Tom Harkin Retires

Weigel
Reporting on Politics and Policy.
Jan. 26 2013 11:03 AM

Tom Harkin Retires

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AMES, IA - AUGUST 28: U.S. Sen. Tom Harkin (D-IA) speaks before an address by U.S. President Barrack Obama on the campus of Iowa State University on August 28, 2012 in Ames, Iowa.

Photo by David Greedy/Getty Images

Iowa Sen. Tom Harkin, last seen harrumphing over the smallness of the final filibuster deal, will step aside after 30 years in office. Politico's quick spin, widely accepted, is that it "eases the burden on the GOP, who have to gain six seats to win the majority."

Sure, Democrats will have to spend more money to elect a new candidate than they were going to need to protect Harkin. Super PACs and 2016ers will have a fresh reason to irritate Iowans. But Iowa's become a tricky climate for Republicans. In 2010, the party generally recovered from the Obama wave, taking the governor's office and the state House of Representatives. The eventual governor, though, was Terry Branstad, a mainline conservative with a Soviet-like record of election victories. (He's now run the state for a total of 18 years.)

Branstad faced a primary against Bob Vander Plaats, the social conservative who has turned his perennial election losses into an unofficial gig as a kingmaker. Branstad only beat Vander Plaats by 9 points. In the non-binding 2012 caucuses, Vander Plaats endorsed Rick Santorum and helped him narrowly defeat Mitt Romney. As the year went on, conservatives campaigned hard—and expensively—to flip the state Senate and to unseat one of the judges who legalized gay marriage. They failed, and Democrats even cut the GOP's majority in the state House from 20 seats to 6 seats. But the right wasn't weakened at all.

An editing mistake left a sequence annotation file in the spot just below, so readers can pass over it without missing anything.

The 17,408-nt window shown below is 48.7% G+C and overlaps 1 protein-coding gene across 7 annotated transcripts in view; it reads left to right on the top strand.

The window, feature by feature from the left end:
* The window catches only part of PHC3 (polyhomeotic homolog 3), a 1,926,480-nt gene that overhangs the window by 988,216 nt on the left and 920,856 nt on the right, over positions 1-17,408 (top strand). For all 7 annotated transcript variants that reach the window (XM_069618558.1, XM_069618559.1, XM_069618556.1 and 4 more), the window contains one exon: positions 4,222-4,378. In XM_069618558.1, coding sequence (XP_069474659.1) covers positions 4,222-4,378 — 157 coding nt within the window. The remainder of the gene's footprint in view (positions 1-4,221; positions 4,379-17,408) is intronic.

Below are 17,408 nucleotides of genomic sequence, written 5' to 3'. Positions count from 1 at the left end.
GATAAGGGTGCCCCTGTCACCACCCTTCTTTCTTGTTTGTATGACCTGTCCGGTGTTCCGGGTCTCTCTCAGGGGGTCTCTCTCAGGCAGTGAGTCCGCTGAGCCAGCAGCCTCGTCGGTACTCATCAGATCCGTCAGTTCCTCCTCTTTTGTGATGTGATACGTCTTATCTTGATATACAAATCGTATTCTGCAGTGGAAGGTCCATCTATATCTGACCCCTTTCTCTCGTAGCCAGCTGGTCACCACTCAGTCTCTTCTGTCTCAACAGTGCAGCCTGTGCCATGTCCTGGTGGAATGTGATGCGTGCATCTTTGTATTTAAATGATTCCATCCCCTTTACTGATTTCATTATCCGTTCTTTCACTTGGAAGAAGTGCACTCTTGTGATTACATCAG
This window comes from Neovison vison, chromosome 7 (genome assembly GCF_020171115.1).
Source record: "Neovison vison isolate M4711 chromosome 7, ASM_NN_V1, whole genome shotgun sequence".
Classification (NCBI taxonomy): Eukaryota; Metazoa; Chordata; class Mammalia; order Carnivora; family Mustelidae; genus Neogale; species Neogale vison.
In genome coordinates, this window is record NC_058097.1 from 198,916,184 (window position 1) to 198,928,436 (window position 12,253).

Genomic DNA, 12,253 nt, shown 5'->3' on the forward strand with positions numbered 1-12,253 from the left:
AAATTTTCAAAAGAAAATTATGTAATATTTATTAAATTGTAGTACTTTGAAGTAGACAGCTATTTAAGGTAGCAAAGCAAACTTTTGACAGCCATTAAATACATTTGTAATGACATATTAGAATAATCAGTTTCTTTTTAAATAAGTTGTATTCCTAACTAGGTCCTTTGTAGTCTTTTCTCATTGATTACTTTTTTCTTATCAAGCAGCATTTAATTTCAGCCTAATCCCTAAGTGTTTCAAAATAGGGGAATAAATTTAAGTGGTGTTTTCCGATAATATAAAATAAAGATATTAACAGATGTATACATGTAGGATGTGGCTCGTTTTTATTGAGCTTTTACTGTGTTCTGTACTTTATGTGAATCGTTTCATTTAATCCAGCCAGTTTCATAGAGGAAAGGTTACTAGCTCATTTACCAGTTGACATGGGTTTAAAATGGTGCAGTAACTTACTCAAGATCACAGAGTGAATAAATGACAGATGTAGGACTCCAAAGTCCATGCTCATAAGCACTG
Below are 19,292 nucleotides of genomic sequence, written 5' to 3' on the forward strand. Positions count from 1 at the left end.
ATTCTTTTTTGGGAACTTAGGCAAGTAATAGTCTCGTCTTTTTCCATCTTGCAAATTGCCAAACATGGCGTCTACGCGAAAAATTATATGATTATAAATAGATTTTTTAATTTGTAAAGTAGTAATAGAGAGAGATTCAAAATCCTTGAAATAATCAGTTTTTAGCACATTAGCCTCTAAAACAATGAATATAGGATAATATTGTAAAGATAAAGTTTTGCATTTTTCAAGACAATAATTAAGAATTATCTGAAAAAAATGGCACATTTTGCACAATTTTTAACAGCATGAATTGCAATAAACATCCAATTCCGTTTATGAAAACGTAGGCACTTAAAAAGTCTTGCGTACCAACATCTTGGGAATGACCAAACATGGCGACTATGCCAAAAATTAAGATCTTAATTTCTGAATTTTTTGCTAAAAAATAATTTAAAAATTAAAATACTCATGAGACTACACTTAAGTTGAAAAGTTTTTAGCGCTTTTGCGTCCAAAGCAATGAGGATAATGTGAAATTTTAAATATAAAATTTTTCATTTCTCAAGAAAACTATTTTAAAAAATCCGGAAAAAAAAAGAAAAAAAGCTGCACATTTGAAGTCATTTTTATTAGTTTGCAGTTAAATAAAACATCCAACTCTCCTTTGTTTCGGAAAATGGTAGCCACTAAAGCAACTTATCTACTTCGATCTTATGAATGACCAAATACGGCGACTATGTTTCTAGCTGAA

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All of this is to say that Iowa will be seen, by conservatives, as a fantastic opportunity to nominate a movement candidate—Rep. Steve King, maybe. The first test in this election may come for party leaders and organizations like the American Action Network and American Crossroads, which have hinted at backing "electable" candidates and stopping 'wingers from winning primaries.

David Weigel is a reporter for Bloomberg Politics

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